Irreversible (2002)

This is a tricky one because I actually LOVE this movie. Gaspar Noé is a fantastic director. His swooping and sweeping camera will probably make you sick, and then there’s the infamous rape scene, which is the main reason it’s on this list. I might actually watch this movie again, but I think I’ll skip past the rape. 9/10. (The reason this film has such a high rating is for its final scene, so perfect it almost made me cry. Almost.)

The Idiots (1998)

I love Lars von Trier. Which makes my dislike of this movie all the more confusing to me. It’s filmed as one of his famed Dogme 95 (read my article on this fascinating genre here) but, surprisingly,  that only makes the strange effect of the film seem even more shitty. I mean, did we really need unsimulated group sex? Seriously? Von Trier has a point he wants to make, but he makes it better with movies like Dogville and Antichrist. 4/10.

Funny Games (1997)

One of Michael Haneke’s most affecting movies, this is an essay on the pointlessness and insanity of violence, and how often, a lot of it is completely unmotivated. While we’re searching for the Why?, Haneke doesn’t care and relentlessly continues to push the What in our faces. It’s a tactic that works, though it’s difficult to watch. Once is enough. 8/10.

The Human Centipede: First Sequence (2009)

The premise is disgusting enough without the movie, which is surprisingly not as graphic as you might expect. But it is shitty. Really shitty. Which makes Daniel Tosh’s spoiler even funnier. An awful movie by all respects, even if this was halfway decent, the plot itself is enough to help you to decide which crowd you are in. Torture-porn lovers, eat your heart out. No, on second thought, don’t even try. This is too awful even for you. 2/10.

Pink Flamingos (1972)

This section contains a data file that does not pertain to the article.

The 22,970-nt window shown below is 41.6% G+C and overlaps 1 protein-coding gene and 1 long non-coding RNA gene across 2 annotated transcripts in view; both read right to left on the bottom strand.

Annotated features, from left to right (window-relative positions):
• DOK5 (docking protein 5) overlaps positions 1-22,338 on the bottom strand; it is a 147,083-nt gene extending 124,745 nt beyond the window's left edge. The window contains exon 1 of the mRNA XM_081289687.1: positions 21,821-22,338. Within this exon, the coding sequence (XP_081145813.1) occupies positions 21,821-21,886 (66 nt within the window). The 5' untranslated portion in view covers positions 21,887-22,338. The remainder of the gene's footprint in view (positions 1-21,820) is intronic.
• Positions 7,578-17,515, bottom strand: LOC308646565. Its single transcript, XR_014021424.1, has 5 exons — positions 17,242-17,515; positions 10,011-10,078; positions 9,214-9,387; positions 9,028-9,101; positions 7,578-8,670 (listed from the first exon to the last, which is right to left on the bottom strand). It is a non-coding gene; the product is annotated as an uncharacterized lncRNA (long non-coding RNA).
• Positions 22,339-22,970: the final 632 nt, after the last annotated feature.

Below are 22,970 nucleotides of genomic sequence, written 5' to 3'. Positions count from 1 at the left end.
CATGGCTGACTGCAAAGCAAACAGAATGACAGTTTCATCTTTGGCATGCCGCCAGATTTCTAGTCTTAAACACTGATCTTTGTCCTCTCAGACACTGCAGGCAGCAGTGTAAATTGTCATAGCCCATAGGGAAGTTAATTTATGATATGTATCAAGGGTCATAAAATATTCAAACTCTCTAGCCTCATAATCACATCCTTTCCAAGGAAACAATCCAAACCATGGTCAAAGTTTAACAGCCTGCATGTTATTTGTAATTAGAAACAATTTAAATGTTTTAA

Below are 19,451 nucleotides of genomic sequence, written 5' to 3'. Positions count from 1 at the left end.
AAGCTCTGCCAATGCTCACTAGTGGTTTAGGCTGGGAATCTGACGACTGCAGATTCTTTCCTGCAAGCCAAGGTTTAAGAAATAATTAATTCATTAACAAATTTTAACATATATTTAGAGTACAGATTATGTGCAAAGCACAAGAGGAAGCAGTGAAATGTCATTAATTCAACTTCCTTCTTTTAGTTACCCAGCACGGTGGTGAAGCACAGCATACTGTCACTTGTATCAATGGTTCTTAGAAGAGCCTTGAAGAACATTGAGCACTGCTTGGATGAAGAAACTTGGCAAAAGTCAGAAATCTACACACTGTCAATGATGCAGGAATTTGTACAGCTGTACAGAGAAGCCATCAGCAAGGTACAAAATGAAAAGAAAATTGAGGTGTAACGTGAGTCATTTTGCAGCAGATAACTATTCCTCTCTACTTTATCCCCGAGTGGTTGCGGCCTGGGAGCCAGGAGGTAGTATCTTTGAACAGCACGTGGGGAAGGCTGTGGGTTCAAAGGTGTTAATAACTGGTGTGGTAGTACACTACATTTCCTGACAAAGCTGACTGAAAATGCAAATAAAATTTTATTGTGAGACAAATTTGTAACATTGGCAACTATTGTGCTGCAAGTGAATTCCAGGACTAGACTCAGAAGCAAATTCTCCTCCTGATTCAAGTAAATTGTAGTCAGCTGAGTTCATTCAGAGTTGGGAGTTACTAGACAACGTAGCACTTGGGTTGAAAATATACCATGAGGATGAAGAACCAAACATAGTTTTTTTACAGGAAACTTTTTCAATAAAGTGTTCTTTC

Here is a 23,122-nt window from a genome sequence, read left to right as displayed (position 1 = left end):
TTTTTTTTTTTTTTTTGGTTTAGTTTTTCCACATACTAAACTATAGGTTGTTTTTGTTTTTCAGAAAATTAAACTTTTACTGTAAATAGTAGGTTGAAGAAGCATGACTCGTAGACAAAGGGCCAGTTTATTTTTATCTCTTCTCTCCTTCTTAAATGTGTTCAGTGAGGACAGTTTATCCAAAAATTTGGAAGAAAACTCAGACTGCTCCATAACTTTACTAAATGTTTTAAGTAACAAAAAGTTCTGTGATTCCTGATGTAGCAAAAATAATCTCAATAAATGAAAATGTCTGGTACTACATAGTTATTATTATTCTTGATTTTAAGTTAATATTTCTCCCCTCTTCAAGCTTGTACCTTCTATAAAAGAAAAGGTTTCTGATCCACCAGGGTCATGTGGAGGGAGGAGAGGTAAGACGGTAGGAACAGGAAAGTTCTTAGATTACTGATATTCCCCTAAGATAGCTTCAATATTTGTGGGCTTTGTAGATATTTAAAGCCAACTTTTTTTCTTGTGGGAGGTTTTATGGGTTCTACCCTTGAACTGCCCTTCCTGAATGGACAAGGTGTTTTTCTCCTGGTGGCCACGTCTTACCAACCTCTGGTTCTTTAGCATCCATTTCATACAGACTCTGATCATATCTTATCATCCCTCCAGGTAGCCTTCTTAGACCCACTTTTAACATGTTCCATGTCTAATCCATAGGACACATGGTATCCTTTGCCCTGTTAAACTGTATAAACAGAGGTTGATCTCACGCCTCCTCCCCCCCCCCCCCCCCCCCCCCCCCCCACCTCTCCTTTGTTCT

Ah, John Waters. He has to make the list somewhere. And considering this is the only film of his I’ve seen (and I think it’s the only film I need to see), I can easily say that I have no desire to see Divine eating a dog turd again. Seeing it once is one time too many. It’s a fun movie, in its own disgusting cult way, and many an absurd, awkward laugh is likely to strike a few times throughout. 5/10.

The Last House on the Left (1972)

The most disturbing of all horror master Wes Craven’s films is not only a blatant insult (don’t call it a tribute, or a remake) to Bergman’s The Virgin Spring, it’s also gratuitous, annoyingly excessive and a waste of time. I didn’t feel sorry for the victims in this movie, but The Virgin Spring… now that was a movie that affected me, in a good way. 4/10.

Audition (1999)

This is the only film on this list I have actually seen twice, and once was when I was a kid. It scared the shit out of me, and when I rewatched it four years ago, I discovered it still retained that power. A film that wouldn’t normally horrify me, this is a smart, intelligent work of horrific cinema that continues to impress, please, and disgust. 8/10.

What do you think? What are some movies you could never watch again? Have you seen any of my choices? Whaddaya think? Leave a comment below and thanks for reading.

Five Movies That Scared the Shit Out of Me When I Was A Kid

When I was a kid, I certainly didn’t watch movies anywhere near as much as I do now, but of the ones I did watch, many of the memorable ones were horror movies. And a lot of them scared me. These days when I watch horror movies they’re not as scary as they are strangely farcical, but my nightmare recollections of first seeing these movies ring true in my head and they were far from funny…

1: Audition (1999)

I know what you’re thinking: how the Hell did you get to watch Audition as a kid? Well, it was right after me and my Dad watched Ring (1998) (see below). I was thirteen and we’d just started to really get into foreign movies. My Dad didn’t regret showing me this movie; he knew I was mature enough to handle it, but it still scared the bajeebuz out of me, nonetheless.

2: Ring (1998)

The second scariest of the horror movies I viewed before I became an adult was watched right before Audition. They’re similar movies in some ways, except Audition‘s scarier because its plot could actually happen to you. We enjoyed watching Sadako (whose long dark hair was intensely scary for me for some reason), and even had a good time with the remake when it was released in 2002.